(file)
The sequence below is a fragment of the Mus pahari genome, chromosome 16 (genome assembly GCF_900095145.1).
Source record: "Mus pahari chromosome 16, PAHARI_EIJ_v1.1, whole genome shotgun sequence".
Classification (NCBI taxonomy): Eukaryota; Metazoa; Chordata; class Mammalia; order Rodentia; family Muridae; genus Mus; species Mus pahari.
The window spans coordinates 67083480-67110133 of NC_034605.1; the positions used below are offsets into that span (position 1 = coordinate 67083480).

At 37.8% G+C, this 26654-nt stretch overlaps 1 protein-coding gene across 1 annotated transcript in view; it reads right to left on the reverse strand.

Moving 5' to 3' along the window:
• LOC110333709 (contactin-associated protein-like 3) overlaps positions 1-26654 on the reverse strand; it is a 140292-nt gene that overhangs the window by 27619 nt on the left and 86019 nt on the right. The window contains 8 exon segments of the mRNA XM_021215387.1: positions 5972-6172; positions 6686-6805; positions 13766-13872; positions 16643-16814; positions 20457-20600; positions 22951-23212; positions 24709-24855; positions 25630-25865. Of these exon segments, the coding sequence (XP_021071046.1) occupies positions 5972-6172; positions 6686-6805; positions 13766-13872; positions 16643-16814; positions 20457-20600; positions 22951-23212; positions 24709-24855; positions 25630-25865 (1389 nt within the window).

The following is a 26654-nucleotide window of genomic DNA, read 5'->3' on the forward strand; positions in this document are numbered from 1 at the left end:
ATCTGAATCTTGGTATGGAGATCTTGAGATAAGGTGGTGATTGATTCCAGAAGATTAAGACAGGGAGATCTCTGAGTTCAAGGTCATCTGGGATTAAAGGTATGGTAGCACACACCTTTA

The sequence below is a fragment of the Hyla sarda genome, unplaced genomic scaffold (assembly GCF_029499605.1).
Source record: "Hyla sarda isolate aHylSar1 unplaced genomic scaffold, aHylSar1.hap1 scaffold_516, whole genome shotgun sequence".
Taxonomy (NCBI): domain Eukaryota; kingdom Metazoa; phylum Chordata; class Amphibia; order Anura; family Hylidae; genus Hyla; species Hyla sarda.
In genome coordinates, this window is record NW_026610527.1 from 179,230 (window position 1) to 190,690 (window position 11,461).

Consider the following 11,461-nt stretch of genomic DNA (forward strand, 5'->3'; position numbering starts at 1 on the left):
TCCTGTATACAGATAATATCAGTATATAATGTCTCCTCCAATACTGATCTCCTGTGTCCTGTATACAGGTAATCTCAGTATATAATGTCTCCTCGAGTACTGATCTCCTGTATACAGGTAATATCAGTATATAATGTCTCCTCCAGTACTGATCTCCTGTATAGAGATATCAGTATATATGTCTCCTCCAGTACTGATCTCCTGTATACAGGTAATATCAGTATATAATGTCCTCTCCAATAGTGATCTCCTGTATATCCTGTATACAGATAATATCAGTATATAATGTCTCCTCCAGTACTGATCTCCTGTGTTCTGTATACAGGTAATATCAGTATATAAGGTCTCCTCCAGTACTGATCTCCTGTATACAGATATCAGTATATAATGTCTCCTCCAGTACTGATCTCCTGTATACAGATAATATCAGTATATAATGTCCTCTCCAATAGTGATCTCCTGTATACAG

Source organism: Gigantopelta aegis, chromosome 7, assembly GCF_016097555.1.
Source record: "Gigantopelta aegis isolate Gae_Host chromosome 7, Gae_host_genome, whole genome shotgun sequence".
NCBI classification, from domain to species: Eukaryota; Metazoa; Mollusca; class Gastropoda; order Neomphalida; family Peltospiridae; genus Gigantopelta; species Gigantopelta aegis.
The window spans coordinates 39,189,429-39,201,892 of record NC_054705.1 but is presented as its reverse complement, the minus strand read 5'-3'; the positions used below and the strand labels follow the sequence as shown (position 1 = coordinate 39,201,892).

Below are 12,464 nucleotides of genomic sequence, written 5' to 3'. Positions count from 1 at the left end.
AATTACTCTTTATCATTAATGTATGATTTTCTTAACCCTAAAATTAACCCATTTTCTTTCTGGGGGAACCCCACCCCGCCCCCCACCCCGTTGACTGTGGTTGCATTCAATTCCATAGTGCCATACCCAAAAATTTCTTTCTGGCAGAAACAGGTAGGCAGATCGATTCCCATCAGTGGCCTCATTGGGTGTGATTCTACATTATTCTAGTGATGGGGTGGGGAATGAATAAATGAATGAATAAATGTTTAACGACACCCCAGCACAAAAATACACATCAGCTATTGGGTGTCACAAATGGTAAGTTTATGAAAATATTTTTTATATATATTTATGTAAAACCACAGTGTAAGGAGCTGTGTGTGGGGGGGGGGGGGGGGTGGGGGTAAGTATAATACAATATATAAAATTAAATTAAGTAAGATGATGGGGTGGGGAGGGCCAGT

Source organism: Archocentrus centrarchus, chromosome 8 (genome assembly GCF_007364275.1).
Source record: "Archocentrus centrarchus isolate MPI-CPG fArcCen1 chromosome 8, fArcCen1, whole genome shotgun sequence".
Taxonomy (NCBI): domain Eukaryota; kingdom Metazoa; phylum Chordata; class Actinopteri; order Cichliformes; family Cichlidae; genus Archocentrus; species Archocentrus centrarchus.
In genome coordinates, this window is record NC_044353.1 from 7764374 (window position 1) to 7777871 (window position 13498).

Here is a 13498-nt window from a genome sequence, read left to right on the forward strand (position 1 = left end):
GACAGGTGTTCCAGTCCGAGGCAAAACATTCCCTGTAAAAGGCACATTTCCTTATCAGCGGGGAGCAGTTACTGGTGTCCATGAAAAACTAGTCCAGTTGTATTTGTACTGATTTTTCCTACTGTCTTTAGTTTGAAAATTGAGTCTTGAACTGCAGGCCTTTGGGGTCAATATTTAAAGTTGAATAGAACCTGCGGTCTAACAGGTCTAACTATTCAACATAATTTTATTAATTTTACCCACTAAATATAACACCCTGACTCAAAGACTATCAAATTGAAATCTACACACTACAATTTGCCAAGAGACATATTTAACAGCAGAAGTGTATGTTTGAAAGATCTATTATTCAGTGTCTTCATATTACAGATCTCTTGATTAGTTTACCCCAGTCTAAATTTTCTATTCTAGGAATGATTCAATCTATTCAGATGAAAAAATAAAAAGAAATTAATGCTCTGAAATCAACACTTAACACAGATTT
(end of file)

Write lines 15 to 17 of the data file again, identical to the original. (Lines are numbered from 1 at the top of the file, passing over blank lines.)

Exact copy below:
TCCTGTATACAGATAATATCAGTATATAATGTCTCCTCCAATACTGATCTCCTGTGTCCTGTATACAGGTAATCTCAGTATATAATGTCTCCTCGAGTACTGATCTCCTGTATACAGGTAATATCAGTATATAATGTCTCCTCCAGTACTGATCTCCTGTATAGAGATATCAGTATATATGTCTCCTCCAGTACTGATCTCCTGTATACAGGTAATATCAGTATATAATGTCCTCTCCAATAGTGATCTCCTGTATATCCTGTATACAGATAATATCAGTATATAATGTCTCCTCCAGTACTGATCTCCTGTGTTCTGTATACAGGTAATATCAGTATATAAGGTCTCCTCCAGTACTGATCTCCTGTATACAGATATCAGTATATAATGTCTCCTCCAGTACTGATCTCCTGTATACAGATAATATCAGTATATAATGTCCTCTCCAATAGTGATCTCCTGTATACAG

Source organism: Gigantopelta aegis, chromosome 7, assembly GCF_016097555.1.
Source record: "Gigantopelta aegis isolate Gae_Host chromosome 7, Gae_host_genome, whole genome shotgun sequence".